TYPES OF COLLECTIONS
Most collectors have a theme for their collections. Often this
is a geographical area, usually the one in which they live or are
otherwise familiar with, or something else, such as the earliest of
world maps after the discovery of the New World. Others specialize
in a specific feature; such as California shown as an island, or other
figments of imagination. Sometimes people collect examples of many
cartographers or a single cartographer. Others might be interested
in exploration or highly decorative maps or perhaps maps related to
events such as the Civil War or industries such as railroads or
even maps of places they lived or visited. As in other fields, there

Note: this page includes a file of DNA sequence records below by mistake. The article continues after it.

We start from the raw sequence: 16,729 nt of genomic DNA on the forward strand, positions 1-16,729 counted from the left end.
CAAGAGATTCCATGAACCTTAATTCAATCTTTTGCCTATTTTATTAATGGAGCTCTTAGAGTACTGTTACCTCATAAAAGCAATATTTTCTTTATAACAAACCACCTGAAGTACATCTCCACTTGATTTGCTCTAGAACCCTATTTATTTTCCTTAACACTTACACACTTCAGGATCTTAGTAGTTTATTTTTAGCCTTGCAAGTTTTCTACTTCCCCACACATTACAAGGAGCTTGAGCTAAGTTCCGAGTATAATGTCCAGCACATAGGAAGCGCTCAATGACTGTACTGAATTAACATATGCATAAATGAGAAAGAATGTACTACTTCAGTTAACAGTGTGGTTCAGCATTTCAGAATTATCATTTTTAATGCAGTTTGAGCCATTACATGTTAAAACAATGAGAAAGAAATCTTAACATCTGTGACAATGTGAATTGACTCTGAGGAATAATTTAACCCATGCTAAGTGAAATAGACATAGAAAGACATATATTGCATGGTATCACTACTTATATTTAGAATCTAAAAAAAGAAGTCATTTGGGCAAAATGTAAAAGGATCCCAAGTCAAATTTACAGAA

are many directions in which to build a collection.
FACTORS AFFECTING VALUE
Many factors can affect value. The following are some of those
factors. As a rule the more of these important qualities possessed
by the map the greater its value.
1. Region Depicted. There are more collectors of maps of some
regions than others, affecting the size of the market and thus the
value of maps of those areas. For instance, world maps have a
universal appeal. Among nations there are sizable numbers of
collectors for maps of the United States, Great Britain, Germany,
Australia and Canada, and increasingly Japan and China. Within the
United States, some of the larger states such as Texas, California
and Florida have a lot of interest, but the earliest maps of any
state or region would be in demand. Some areas that have small
populations but that are vacation destinations such as Bermuda,
Malta and some of the islands of the West Indies are popular. Areas